In coordination with the Occupy Canada movement and in solidarity with Occupy Wall Street in New York City, approximately 1,000 people showed up to Victoria Square for the first day of Occupy Montreal. Participants in the ‘general assembly’ then decided to rename Victoria Square as “Place du peuple.” Occupy Montreal lasted about a month before police forcibly vacated the square.
An estimated 30,000 students protested against the provincial government’s plan to raise tuition in the streets of downtown Montreal. Despite the downpour, a Concordia contingent left from Reggie’s terrace around 1 p.m. to meet up with other students at Parc Emilie-Gamelin. After marching through the downtown core, the movement gathered outside Premier Jean Charest’s office on McGill College. By the end of the protest, some students flocked to the James Administration building to take part in a growing confrontation. Police used tear gas and pepper spray to force protesters off McGill property. According to Montreal Police, four arrests were made that day.
A group of students occupied the office of Deputy Provost for Student Life and Learning, Morton Mendelson, in protest of the administration’s decision not to uphold a referendum that would continue funding the campus radio station and a social justice organization. Students requested that CKUT and QPIRG continue to receive funding and that Mendelson step down. Administration cut off access to power and plumbing, which eventually forced students out days later.
Student governors Cameron Monagle, AJ West and Erik Chevrier quickly put an end to a meeting that had not even entered open session. The three students walked out in protest because they opposed a motion made in closed session that addressed whether or not cameras and recording equipment would be allowied during meetings. When they left, the meeting lost quorum and was therefore cancelled.
Concordia University became the first English post-secondary institution to join the student strike against the tuition increase. In a historic moment, undergraduate students voted in favour of a week-long general strike from March 15-22.
Then-executive candidates Schubert Laforest and Lucia Gallardo were disqualified from running for the Concordia Student Union by Chief Electoral Officer Ismail Holoubi. Holoubi claimed that Gallardo and Laforest were not registered students and thus not eligible to run.
Education Minister Line Beauchamp slapped Concordia University with a $2-million fine for handing out excessive severance packages and mismanaging funds. In a letter addressed to the administration, Beauchamp expressed her concern about senior administrators’ salaries and the turnover rate for those positions.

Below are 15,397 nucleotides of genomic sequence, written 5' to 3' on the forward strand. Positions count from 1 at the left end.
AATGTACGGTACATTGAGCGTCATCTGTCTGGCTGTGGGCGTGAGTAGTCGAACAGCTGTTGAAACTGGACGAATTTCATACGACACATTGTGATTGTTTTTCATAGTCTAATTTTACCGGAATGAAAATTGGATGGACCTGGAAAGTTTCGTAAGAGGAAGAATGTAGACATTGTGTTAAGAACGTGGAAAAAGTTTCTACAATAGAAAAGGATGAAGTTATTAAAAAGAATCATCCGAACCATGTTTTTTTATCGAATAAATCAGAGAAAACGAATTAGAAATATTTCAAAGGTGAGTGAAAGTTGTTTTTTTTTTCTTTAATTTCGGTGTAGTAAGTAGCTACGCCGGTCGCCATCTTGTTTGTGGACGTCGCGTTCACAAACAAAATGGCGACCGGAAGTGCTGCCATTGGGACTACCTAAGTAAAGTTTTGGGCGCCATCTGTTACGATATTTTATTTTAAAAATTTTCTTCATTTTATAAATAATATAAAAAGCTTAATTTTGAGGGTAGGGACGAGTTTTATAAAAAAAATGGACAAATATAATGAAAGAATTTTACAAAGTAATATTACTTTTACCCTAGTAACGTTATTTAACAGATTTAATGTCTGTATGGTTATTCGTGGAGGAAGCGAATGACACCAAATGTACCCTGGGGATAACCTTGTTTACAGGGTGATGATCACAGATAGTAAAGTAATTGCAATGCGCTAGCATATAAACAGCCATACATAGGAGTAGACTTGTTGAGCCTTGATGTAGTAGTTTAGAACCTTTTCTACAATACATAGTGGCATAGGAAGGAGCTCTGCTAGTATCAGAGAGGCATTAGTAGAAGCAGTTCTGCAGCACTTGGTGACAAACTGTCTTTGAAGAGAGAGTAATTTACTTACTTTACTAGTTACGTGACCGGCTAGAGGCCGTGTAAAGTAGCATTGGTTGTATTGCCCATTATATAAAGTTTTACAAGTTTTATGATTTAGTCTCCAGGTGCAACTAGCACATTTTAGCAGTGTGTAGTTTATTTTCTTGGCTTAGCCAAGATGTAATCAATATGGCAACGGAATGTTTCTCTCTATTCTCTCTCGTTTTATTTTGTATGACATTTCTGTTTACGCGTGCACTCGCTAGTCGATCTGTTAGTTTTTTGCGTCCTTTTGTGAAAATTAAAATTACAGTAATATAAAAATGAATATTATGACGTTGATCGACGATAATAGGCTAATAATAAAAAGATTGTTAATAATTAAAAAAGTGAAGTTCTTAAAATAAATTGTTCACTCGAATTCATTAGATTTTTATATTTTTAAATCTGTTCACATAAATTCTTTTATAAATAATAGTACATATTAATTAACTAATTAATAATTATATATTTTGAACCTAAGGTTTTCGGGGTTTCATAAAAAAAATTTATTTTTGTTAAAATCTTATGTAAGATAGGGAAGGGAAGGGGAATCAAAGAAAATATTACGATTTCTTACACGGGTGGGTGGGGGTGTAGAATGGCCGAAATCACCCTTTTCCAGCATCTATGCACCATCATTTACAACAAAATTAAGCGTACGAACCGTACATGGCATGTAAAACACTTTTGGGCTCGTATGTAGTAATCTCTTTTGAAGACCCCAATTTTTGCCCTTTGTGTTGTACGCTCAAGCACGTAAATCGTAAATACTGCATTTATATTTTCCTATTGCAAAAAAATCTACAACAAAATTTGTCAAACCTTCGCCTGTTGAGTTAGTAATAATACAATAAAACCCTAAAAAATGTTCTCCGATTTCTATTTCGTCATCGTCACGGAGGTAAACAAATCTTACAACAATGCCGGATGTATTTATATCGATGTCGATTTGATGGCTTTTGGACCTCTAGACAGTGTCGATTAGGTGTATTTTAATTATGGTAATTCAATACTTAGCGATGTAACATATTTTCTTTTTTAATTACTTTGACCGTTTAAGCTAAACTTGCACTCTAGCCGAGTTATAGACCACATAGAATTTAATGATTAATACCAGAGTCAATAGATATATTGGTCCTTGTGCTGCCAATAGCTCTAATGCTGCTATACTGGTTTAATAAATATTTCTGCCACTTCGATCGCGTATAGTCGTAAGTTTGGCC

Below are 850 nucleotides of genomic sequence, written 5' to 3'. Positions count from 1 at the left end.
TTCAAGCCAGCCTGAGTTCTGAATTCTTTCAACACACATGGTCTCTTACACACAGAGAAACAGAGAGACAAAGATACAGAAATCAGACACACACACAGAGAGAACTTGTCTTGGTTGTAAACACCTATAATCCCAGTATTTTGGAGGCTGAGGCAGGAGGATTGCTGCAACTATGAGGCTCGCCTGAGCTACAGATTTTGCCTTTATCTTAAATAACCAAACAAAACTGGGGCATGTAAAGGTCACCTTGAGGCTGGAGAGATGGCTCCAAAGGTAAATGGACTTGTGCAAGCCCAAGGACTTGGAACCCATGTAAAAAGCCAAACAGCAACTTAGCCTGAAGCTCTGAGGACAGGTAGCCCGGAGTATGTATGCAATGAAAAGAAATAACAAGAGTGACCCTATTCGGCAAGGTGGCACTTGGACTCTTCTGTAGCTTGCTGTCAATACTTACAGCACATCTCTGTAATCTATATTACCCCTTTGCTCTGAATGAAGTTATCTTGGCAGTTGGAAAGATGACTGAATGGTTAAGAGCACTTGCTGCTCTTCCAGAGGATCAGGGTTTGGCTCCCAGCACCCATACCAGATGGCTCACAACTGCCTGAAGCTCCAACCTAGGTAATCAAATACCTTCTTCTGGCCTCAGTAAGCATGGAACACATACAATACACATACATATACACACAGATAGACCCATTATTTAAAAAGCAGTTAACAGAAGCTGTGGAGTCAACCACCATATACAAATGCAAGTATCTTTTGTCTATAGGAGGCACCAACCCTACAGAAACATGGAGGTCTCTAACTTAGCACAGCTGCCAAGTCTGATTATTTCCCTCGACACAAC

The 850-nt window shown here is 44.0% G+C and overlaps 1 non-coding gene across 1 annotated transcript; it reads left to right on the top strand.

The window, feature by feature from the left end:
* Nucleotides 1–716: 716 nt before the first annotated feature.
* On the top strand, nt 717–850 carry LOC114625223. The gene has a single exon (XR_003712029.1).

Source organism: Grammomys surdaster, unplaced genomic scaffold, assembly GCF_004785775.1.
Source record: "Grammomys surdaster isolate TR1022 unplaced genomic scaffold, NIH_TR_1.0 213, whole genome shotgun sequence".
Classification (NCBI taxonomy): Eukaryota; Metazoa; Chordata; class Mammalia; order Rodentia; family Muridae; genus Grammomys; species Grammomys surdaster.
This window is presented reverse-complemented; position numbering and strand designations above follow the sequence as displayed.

The judicial board of the CSU ruled that Gallardo and Laforest should be able to participate in the general election campaign. Their affiliation presented evidence that they experienced trouble with their VISAs and were left temporarily unregistered. Both candidates were reinstated.
A massive demonstration of more than 200,000 students and their supporters took to the streets of downtown Montreal to protest against the tuition fee increase. Concordia University cancelled class on both campuses that day for security reasons. It marked one of the largest protests in Canadian history and no arrests were made.
When a Fine Arts Student Alliance general assembly failed to meet quorum, more than 70 students held a sit-in outside of President Frederick Lowy’s office on the 15th floor of the MB building. Students proceeded to demand another meeting so they could discuss concerns about the ongoing student strike. After an hour, Lowy emerged from his office to take part in the impromptu meeting which would be continued at a later date.
Following months of student unrest and protests against the tuition hike, Education Minister Line Beauchamp stepped down from her position and from politics entirely. Beauchamp’s resignation came after negotiations between the provincial government and student groups failed. An hour later, Michelle Courchesne was appointed as the new education minister.
In an effort to put an end to the tuition crisis after 14 weeks of student unrest, the provincial government passed the controversial and historic Bill 78. The bill cracks down on the size and governance of demonstrations, imposes strict fines for individuals blocking access to classes in post-secondary institutions and ended the winter semester at CEGEPs and universities affected by the strike.
A Concordia University student Jun Lin was remembered in a public funeral nearly two months after his brutal murder. Family and friends gathered at Notre-Dame-des-Neiges cemetery at 9 a.m. to mourn the loss of 33-year-old Lin. His ashes were buried in Montreal, where he had started to make a life for himself. The suspect was apprehended and his trial is ongoing.
Concordia University’s incumbent President Alan Shepard took office on Aug. 1 to commence his five-year mandate. Shepard was hired to replace Frederick Lowy who was appointed as interim President following the resignation of Judith Woodsworth in Dec. 2010.